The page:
Jonathan Daniel Wells and Jennifer R. Green provide a series of provocative essays reflecting innovative, original research on professional and commercial interests in the nineteenth-century South, a place often seen as being composed of just two classes -- planters and slaves. Rather, an active middle class, made up of men and women devoted to the cultural and economic modernization of Dixie, worked with each other -- and occasionally their northern counterparts -- to bring reforms to the region.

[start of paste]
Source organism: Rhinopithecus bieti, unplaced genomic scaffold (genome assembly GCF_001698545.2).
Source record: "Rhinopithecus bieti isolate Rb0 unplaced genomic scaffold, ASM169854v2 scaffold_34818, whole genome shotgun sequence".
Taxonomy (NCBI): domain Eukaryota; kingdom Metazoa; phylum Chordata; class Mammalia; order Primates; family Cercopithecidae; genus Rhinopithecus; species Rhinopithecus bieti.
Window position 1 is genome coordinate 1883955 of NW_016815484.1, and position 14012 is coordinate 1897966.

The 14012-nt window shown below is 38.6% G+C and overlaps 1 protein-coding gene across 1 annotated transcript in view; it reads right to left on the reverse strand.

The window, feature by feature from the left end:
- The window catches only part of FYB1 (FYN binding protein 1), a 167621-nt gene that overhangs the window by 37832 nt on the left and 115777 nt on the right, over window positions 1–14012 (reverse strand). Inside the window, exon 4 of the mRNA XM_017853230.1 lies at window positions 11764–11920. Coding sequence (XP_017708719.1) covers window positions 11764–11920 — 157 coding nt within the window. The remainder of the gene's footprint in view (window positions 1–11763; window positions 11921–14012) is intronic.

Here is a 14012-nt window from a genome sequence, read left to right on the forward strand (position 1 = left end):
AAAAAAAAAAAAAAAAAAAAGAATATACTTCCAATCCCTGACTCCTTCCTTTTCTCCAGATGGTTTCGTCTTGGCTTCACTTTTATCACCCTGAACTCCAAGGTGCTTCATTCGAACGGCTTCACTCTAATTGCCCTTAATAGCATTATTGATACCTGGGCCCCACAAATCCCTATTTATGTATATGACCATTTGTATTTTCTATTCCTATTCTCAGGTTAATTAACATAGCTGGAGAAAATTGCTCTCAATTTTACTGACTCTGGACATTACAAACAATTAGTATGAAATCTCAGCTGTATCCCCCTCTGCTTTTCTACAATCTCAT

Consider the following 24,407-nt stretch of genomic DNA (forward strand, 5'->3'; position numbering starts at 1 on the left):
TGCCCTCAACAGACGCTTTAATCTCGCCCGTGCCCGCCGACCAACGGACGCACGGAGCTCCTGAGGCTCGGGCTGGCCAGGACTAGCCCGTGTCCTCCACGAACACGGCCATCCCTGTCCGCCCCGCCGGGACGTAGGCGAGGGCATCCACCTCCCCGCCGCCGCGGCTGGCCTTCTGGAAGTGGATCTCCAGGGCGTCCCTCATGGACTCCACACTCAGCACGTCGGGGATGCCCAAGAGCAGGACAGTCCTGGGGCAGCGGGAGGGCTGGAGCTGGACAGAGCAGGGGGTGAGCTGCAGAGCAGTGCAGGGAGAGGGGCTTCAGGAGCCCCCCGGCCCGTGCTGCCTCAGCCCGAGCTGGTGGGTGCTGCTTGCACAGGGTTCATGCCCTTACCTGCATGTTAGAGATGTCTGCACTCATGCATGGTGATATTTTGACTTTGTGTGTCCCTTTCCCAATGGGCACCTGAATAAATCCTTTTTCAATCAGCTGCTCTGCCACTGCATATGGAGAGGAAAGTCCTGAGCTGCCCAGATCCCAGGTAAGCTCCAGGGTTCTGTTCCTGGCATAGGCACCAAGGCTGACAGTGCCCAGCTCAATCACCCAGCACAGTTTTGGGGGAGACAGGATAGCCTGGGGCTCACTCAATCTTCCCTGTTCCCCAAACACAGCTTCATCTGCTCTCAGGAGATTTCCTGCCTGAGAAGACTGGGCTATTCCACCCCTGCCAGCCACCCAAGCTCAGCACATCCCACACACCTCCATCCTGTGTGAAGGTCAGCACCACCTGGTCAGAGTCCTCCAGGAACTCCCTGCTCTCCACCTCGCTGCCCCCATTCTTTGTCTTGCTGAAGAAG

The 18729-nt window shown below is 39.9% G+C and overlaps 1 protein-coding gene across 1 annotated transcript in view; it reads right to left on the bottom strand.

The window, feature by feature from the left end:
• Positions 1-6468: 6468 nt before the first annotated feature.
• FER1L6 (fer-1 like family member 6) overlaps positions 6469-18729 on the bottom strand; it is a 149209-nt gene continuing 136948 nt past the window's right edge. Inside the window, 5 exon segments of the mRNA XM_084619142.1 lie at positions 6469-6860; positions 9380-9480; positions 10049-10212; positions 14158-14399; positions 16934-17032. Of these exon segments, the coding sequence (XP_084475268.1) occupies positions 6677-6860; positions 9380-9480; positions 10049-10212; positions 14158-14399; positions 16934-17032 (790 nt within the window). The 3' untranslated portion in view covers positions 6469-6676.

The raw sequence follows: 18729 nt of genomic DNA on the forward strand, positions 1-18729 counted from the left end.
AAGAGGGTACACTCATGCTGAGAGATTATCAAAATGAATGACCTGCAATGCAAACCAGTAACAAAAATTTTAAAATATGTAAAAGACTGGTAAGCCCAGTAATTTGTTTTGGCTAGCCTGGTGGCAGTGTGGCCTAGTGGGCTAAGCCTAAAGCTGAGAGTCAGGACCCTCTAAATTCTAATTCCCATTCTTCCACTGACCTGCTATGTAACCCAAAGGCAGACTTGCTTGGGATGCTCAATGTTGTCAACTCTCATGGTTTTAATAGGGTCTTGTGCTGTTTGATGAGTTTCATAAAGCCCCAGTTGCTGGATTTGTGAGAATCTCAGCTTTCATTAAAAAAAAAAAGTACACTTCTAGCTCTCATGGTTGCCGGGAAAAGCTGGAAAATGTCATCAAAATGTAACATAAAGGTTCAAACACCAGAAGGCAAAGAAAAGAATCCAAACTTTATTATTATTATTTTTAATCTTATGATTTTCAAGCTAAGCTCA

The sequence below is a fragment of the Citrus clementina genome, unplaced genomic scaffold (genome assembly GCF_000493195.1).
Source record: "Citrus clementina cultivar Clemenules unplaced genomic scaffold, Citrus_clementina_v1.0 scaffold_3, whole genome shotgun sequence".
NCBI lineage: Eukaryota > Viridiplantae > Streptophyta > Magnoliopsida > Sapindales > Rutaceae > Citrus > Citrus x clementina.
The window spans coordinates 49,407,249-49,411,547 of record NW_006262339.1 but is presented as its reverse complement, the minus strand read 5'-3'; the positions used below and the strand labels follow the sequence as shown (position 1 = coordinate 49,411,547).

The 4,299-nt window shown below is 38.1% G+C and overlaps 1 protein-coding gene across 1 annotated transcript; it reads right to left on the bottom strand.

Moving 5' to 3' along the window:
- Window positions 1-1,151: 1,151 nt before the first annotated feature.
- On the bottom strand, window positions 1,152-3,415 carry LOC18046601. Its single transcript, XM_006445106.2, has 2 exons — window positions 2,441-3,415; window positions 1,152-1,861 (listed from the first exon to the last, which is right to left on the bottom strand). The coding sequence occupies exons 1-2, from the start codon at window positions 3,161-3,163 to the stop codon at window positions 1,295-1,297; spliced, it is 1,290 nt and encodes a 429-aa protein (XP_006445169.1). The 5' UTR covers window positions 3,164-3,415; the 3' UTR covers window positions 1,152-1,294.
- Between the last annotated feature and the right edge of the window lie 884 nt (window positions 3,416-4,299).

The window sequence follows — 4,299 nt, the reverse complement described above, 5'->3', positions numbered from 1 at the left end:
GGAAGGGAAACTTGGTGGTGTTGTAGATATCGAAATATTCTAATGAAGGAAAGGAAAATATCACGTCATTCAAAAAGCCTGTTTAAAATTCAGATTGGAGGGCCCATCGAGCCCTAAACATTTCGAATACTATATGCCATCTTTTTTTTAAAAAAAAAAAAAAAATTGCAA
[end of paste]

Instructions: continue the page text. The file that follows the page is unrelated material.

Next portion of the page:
With a balance of established and younger authors, of antebellum and postbellum analyses, and of narrative and quantitative methodologies, these essays offer new ways to think about politics, society, gender, and culture during this exciting era of southern history. The contributors show that many like-minded southerners sought to create a "New South" with a society similar to that of the North. They supported the creation of public schools and an end to dueling, but less progressive reform was also endorsed, such as building factories using slave labor rather than white wage earners. The Southern Middle Class in the Long Nineteenth Century significantly influences thought on the social structure of the South, the centrality of class in history, and the events prior to and after the Civil War.